It is also no surprise that Trump dismisses as fatally flawed any poll that shows him slipping. When the very well regarded Des Moines Register poll recently showed Trump trailing Texas Senator Ted Cruz in Iowa, the place where the first voting takes place right after the first of the year, Trump dismissed the poll as the biased work of a newspaper that has been critical of his candidacy. Should I remind him that he touted his lead in the same poll earlier in the year?
As Nate Silver says: “Trump probably realizes, the media’s obsession with polls can become a self-perpetuating cycle: Trump’s being in the media spotlight tends to help him in the polls, which in turn keeps him in the spotlight, which in turn helps in the polls, and so forth.”
It’s worth pointing out once again that no one has voted yet and there is considerable historical evidence that voters in early state contests like Iowa and New Hampshire decide very late in the process as to who they will support. Trump’s national polling lead may yet translate into real votes in the Iowa caucus – remember that in the best poll conducted at the state level talking to people who have actually participated in previous caucus voting he is behind – but there is also an argument to be made that his lead is to a large degree a function of prospective (or possible) voters seeing and hearing him constantly. Name ID matters, particularly when voters are still weighing choices.
As Jill Lepore noted in her New Yorker piece: “Donald Trump is a creature of the polls. He is his numbers.” But there could well be a bigger and longer-term problem for our democracy than one self-obsessed, poll-centric billionaire.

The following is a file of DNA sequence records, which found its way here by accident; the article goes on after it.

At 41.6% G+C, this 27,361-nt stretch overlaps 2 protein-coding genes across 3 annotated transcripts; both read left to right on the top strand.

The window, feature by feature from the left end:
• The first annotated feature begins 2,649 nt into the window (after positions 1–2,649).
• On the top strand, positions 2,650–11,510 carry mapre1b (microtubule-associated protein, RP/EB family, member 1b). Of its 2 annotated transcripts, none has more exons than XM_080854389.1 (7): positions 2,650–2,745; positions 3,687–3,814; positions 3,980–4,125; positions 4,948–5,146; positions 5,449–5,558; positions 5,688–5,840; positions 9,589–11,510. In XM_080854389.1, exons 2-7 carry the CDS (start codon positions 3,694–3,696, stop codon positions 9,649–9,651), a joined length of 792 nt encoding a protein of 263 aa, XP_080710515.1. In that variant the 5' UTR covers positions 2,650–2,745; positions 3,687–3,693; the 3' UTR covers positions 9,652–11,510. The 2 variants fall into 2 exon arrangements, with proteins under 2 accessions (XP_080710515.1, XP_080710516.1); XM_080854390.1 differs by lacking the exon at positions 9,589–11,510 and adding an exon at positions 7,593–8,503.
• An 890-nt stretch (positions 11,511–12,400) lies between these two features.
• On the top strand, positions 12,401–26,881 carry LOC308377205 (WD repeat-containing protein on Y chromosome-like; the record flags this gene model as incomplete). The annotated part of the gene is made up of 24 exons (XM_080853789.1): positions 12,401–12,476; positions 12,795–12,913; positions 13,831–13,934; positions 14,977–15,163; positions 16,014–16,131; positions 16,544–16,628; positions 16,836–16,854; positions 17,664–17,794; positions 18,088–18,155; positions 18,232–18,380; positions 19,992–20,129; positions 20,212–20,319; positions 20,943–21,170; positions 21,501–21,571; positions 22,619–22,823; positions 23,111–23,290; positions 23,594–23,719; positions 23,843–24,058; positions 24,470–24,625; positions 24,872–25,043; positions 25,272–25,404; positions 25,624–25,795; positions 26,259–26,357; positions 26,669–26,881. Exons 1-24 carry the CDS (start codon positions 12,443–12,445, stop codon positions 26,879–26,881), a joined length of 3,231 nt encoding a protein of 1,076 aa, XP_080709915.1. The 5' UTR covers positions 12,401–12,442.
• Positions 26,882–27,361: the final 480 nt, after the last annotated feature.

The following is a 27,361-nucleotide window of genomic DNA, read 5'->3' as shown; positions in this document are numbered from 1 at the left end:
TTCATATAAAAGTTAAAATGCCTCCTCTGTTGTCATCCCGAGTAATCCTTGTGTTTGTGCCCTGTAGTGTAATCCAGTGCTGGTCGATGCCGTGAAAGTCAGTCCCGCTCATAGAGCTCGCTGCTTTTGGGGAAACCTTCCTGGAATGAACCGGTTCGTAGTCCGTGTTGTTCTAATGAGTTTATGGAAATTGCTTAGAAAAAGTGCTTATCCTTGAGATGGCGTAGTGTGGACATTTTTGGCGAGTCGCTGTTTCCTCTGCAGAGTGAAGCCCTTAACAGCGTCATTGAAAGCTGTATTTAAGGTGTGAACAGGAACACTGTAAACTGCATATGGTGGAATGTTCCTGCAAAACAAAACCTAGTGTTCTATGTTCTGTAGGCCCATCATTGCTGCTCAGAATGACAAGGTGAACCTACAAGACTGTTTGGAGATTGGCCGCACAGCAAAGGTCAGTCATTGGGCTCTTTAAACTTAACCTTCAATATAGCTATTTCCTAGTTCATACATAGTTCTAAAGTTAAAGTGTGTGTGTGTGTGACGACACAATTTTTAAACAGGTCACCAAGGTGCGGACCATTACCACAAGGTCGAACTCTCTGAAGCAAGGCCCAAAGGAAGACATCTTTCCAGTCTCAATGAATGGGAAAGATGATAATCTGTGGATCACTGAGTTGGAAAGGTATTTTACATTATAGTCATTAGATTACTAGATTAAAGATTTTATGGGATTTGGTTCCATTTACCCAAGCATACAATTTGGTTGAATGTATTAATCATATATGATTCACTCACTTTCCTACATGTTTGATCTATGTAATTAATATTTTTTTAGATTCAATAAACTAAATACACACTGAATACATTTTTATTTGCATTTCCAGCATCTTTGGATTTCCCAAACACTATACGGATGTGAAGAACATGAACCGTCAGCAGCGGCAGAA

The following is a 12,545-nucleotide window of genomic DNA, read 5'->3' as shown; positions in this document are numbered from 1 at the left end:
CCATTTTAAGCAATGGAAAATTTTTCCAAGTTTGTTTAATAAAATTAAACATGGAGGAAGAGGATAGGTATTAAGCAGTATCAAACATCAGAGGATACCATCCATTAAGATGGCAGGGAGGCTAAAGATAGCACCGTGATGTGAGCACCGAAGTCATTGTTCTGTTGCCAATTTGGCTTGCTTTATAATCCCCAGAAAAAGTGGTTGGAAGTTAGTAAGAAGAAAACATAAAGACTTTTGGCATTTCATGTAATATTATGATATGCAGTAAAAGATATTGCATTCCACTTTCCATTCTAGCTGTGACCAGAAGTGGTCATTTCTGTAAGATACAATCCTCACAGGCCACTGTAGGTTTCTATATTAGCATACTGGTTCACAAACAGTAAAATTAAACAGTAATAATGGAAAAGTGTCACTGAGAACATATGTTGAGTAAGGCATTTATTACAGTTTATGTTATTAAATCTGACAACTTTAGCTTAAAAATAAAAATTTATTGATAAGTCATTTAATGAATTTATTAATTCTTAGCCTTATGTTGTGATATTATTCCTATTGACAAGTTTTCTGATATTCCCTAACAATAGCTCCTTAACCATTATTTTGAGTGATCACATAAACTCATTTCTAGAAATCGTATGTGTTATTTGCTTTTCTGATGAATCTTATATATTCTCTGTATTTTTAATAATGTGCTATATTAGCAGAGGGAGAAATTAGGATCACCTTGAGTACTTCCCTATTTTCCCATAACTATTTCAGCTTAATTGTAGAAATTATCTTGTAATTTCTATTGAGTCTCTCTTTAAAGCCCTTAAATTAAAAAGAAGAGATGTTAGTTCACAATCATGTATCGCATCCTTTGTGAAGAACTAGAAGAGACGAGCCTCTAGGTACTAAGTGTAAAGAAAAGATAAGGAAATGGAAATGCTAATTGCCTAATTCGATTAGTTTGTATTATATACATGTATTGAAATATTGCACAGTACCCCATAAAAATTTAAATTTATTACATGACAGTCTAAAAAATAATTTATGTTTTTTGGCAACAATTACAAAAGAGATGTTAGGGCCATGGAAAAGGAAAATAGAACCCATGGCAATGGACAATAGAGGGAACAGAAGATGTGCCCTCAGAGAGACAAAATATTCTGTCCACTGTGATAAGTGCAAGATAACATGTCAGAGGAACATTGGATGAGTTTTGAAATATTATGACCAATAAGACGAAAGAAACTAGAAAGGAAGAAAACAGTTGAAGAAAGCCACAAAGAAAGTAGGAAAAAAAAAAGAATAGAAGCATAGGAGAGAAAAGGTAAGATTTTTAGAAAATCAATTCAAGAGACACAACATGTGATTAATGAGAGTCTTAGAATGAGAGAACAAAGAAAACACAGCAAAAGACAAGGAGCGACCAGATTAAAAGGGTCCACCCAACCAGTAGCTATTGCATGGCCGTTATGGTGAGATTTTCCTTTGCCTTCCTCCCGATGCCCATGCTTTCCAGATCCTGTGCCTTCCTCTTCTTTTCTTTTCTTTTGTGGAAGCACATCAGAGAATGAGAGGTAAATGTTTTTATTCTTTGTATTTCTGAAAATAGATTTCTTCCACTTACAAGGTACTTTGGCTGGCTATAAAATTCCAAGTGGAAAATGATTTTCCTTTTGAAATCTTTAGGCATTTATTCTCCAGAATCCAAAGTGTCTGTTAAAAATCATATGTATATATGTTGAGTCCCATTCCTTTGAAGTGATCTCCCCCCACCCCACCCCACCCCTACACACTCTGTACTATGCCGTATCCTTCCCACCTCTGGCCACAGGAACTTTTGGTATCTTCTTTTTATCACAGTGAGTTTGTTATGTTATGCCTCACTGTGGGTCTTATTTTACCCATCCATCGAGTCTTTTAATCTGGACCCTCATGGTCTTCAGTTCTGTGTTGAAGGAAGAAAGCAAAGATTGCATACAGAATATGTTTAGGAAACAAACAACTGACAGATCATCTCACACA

Reporting incessantly on polls and allowing this week’s polling results to determine the shape of political coverage, Lepore and others argue, is more than just a sign of the times, it is a signal of the increasing disintegration of American political culture.
“Turning the press into pollsters has made American political culture Trumpian,” Lepore writes, “frantic, volatile, shortsighted, sales-driven, and anti-democratic.”
No political junkie – I’m certainly guilty – would encourage a complete disregard for political polling, but there is a very strong case to be made for backing it off a full turn. Let’s have a little real voting and then we can see who is really winning.
Conventional political wisdom holds – we all know how “conventional” the current campaign has become – that Bernie Sanders has no (nadda, zip, zero) chance of becoming the Democratic nominee for president, let alone reaching the Oval Office.
Unthinkable, the Beltway Gasbags say, that the former mayor of the People’s Republic of Burlington wins, even though Vermonters have been sending him to Washington since 1991.
Sanders must then be doomed by his age? He is 74-years old.
Or maybe it’s his unruly shock of white hair that looks like it was styled in a wind tunnel. Maybe he’s too Jewish. Maybe its because he comes from Vermont, a small, weirdly shaped state that unless you are from New Hampshire (or Canada), most Americans couldn’t find on a map.